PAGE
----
From an Afghan with deep roots in his nation's history, a courageous and evocative memoir of fleeing the Soviet invasion, coming of age in a madrassa in Pakistan, fighting the Russians with the mujahideen, and moving to America
Confessions of a Mullah Warrior is the story of one man's extraordinary journey from the heart of the Islamic world to the halls of Harvard University and far beyond. Born into a family whose history is inextricably tied to the history of his country, Masood Farivar was ten years old when his childhood in peaceful and prosperous Afghanistan was shattered by the Soviet invasion in 1979. His family fled to Pakistan, where Farivar entered a madrassa for refugees. At the age of eighteen, he returned to Afghanistan and joined the jihad, fighting beside not only the Afghan mujahideen but also Arab and Pakistani volunteers. Two years later, after the Soviets withdrew, he left his country again to continue his education in America, where he attended the prestigious Lawrenceville School and Harvard, and ultimately became a journalist in New York. Finally, after ten years in America, Farivar was propelled home to Afghanistan, where he currently serves his country by running a national radio program. As a native Afghan, a former mujahideen fighter, and a longtime U.S. resident, Farivar has unprecedented insight into the recent collision between Islam and the West. He not only saw war devastate his native country and turn it into a safe haven for international terrorists, he also saw terrorism turn the United States into a hotbed of racism against Muslims. In this dramatic and timely memoir, Farivar paints a vibrant portrait of his family and his nation's history, exposes the world of militant Islam by taking us deep inside the madrassas, vividly recounts his experiences on the battlefield at Tora Bora and elsewhere, and conveys the culture shock of a Muslim living in contemporary America.
In this earnest bildungsroman, Farivar tells the remarkable tale of how he went from Afghan refugee to resistance fighter to Harvard University student. Fleeing the increasing violence and political instability in Afghanistan during the Soviet occupation, the author and his family escaped to Pakistan--and the hardships and alienation of refugee life. The young Farivar entered a madrassa where he studied the Koran intensively and became a devout Muslim. Eventually deciding he had a duty to return to Afghanistan to fight, he left his family to embrace jihad against the occupying Soviet troops. While serving on the front lines, Farivar continued brushing up on [his] Pythagorean theorems, among other things in preparation for the SAT and made his way to an American prep school and later, Harvard. While Farivar's account is indisputably unique and fascinating, the narrative tension frequently slackens as the author relies too heavily on the action alone to drive his story forward. Still, the book succeeds in its in-depth exploration of the radicalization of young Muslim men in the 1980s--and Farivar's path away from extremism. (Mar.)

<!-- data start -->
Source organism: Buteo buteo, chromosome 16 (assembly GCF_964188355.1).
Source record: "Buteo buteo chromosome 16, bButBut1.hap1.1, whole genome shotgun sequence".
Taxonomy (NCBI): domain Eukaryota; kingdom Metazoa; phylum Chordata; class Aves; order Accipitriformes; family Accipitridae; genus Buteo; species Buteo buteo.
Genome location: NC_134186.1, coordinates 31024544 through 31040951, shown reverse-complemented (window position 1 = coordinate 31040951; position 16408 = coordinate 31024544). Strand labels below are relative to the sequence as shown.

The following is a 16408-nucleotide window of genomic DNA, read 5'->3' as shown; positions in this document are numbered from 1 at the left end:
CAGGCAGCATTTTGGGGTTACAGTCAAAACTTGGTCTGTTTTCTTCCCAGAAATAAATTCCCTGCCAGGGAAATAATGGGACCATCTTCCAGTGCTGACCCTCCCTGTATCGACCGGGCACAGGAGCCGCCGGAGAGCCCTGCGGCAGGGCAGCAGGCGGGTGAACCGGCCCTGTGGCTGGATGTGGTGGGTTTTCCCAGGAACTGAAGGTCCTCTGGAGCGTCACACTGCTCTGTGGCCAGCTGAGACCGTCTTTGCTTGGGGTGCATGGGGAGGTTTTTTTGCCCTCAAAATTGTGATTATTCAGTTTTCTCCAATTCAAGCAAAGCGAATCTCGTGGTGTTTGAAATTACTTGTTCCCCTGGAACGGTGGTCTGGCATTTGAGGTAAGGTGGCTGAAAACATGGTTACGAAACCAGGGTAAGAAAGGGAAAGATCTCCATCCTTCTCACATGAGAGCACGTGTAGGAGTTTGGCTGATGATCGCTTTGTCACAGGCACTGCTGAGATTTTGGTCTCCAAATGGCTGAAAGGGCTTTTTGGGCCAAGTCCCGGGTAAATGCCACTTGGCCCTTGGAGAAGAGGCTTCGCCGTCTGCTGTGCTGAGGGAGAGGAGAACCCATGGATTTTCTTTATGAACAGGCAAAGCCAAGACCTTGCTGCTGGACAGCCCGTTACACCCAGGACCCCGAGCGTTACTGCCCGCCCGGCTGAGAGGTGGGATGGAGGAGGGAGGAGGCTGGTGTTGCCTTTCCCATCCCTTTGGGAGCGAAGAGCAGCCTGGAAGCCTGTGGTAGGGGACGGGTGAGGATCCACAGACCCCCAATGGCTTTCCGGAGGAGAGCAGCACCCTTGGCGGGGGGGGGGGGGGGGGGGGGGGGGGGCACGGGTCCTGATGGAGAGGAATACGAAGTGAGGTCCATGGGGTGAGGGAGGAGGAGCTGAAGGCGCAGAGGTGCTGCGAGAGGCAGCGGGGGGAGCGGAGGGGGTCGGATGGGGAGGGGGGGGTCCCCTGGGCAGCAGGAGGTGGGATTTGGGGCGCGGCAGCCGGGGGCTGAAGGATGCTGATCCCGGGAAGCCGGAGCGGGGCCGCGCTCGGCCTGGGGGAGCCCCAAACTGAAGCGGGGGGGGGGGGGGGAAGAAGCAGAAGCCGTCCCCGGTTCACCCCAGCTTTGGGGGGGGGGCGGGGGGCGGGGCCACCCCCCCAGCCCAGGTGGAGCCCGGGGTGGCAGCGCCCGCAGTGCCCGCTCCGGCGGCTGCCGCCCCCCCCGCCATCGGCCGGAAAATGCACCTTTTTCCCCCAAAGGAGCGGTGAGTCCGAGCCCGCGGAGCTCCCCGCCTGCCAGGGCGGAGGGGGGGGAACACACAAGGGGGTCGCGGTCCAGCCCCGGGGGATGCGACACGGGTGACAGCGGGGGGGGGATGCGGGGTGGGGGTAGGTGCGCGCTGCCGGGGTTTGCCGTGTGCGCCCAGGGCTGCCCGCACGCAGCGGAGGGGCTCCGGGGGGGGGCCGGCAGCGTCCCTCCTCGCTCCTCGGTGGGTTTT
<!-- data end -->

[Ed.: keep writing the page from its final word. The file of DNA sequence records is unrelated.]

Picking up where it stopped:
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March 02, 2009
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Excerpt from Confessions of a Mullah Warrior by Masood Farivar
When I look back on the war and how it came to put Afghanistan at the center of Islamic terrorism, I think about that chained man, and thousands of men just like him, who martyred themselves for God. Young, overzealous, and misguided, these Arab men were war tourists who had bought their way into my country. While we called our struggle a jihad, a holy war, we were fighting first and foremost to liberate our country. The Arabs, who saw us as lesser Muslims, were seeking heavenly rewards. The more politically minded of these fighters declared, with a fierce conviction I could never understand, that "jihad will go on until the green flag of Islam flutters over Moscow and Washington"--an ominous utterance we shrugged off as the rhetorical ejaculation of misguided men.
In a sense, these men symbolized what the war had morphed into by 1989. This was no longer a holy war, a jihad of liberation against the godless Soviets; it had degenerated into a conflict manipulated by outsiders, each with very different ambitions. The Pakistani military orchestrated the battle of Jalalabad in hopes of bringing friendly Afghan groups to power. The Americans had financed a lengthy jihad and, throughout the war, rallied international support and encouraged volunteers to take part. The toughest fighters received the most American support even if they were in open contempt of America. When the Soviets left, the United States pushed to bring more "moderate" forces to power, but the effort was halfhearted and quickly abandoned. As for the Arabs, they poured into Afghanistan in ever-larger numbers, even after the Soviet withdrawal. Their ambitions wouldn't become fully clear until September 11, 2001.